Gonzaga Socratic Club logo

current schedule
schedule archive about


Please note that the first event for Fall 2022 will be held online. All other events will take place in person on Mondays, 6:30-8:00 pm, in the Wolff Auditorium of Jepson Center on the Gonzaga Campus unless otherwise noted.


Gonzaga Socratic Club Human Nature Series
Universities sponsored by the Society of Jesus, including Gonzaga University, have made the study of human nature foundational to the intellectual formation of students. Through addressing questions of human nature, meaning, and purpose, philosophy of human nature provides a context for the specific studies in individual academic disciplines. The Gonzaga Socratic Club Human Nature Series will highlight significant perspectives on human nature during the 2021-22 academic year.

Mon Jan 31, 5:00-6:30 pm PST
Drew M. Dalton, Philosophy, Dominican University, River Forest, IL

"Speculative Naturalism and the Question of Human Nature, Meaning, and Value"

What can the modern sciences tell us about our nature, the meaning of human existence, and the potential moral value of our being? The talk will endeavor to answer these questions by introducing the audience to the origin, nature, underlying assumptions, and virtues of philosophical naturalism, a position which endeavors to account for the nature of reality through reference to its physical structure alone, a task which it holds is best accomplished in and through the empirical sciences.  While it is commonly assumed that such a position requires the abandonment of any robust sense of human meaning and value, this talk will argue precisely the opposite: namely, that through a speculative extension of philosophical naturalism, a new (albeit counterintuitive and potentially horrifying) sense of human meaning and moral value can be derived. 

Tues Mar 1,
6:30-8:00 pm PST
David H. Calhoun, Philosophy, Gonzaga University

"Philosophical Anthropology and Philosophical Psychology: Kierkegaard and Sartre on the Role of Human Nature in the Self’s Project of Self-Definition"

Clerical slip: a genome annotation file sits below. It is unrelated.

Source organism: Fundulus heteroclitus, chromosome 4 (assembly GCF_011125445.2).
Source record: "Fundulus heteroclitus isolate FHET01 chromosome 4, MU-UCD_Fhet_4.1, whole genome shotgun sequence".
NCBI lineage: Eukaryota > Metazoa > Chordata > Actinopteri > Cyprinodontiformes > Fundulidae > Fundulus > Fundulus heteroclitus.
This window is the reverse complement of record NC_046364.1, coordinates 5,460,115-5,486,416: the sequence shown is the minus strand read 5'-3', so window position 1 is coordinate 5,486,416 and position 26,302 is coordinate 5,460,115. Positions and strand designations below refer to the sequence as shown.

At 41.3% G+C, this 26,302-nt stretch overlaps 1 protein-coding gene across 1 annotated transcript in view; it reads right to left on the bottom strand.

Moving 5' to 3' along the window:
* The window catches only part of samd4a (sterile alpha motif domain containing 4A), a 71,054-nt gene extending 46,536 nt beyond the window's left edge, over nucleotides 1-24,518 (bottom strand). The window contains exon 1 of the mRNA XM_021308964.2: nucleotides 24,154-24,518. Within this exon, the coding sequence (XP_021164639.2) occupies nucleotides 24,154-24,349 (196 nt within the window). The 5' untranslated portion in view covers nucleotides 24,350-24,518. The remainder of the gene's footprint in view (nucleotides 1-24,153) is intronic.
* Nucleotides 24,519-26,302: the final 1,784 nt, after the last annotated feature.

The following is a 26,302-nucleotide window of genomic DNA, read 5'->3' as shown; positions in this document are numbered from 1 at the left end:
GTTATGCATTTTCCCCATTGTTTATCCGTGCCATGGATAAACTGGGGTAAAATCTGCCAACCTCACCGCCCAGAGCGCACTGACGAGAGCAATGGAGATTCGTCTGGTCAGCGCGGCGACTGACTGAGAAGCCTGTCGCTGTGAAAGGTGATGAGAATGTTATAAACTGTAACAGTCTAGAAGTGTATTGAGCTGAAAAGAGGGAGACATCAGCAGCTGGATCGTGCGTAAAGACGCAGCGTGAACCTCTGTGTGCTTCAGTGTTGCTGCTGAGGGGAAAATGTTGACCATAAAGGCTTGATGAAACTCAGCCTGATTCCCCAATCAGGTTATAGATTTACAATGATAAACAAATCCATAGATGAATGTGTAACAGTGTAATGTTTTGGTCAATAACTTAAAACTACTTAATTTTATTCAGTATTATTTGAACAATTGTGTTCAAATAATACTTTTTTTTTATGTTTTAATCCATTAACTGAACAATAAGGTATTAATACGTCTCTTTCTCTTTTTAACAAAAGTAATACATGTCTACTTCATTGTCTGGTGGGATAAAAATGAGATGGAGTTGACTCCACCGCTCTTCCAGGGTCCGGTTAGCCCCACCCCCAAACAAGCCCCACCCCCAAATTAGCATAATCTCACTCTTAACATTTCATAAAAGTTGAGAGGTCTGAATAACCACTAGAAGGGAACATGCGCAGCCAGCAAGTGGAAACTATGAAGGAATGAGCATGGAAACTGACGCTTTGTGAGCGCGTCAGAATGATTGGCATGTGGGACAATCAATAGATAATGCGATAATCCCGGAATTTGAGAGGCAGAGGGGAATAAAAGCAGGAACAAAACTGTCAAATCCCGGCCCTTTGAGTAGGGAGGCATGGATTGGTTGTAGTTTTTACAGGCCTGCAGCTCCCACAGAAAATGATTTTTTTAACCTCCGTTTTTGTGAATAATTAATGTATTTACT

Is the self whatever it construes itself to be? Can the self define itself in any way whatsoever without any constraints or limitations?

A popular modern truism is that “you can be anything you want to be.” Versions of this idea are found in the contemporary idea of self-definition, the value of self-expression, and the claim that the self constructs itself. The idea even appears in Supreme Court jurisprudence, in Justice Anthony Kennedy’s assertion: “At the heart of liberty is the right to define one's own concept of existence, of meaning, of the universe, and of the mystery of human life” (Planned Parenthood v. Casey, 505 U. S. 833 [1992] 851). Many people have noted the connection between modern ideas of self-definition and the existentialist notion of the self’s project or task of representing itself to itself or constructing itself as a self

In this presentation, I will explore the existentialist sources of the idea of self-construction, paying particular attention to an important contrast between existentialist thinkers on the conditions for the project of self-definition. On the one hand, Kierkegaard claims that the self’s project of representing itself to itself is grounded on a more fundamental ontology, that of the human person created by God, distinct from animals, and structured in such a way as to make self-representation possible. Thus for Kierkegaard philosophical anthropology grounds philosophical psychology. Only beings of a certain sort—human beings—find their self-understanding problematic and are thus drawn into the problem and project of self-definition. By contrast, atheistic existentialists decouple the notion of the self’s project of self-definition from a foundational ontology, at the extreme denying, as Sartre famously does, the idea of a human nature at all. While Sartre attempts to maintain the idea that reality imposes limits on the self’s self-construction via his idea of the “coefficient of adversity,” he sets the course for more expansive and antirealistic modern notions of self-definition. In the end, nonetheless, I will argue that Sartre recognizes a foundational human nature underlying his phenomenological ontology. Thus even the advocates of radical self-construction acknowledge a foundational human nature. Once again, philosophical anthropology—human nature—grounds philosophical psychology.

Mon Mar 21
6:30-8:00 pm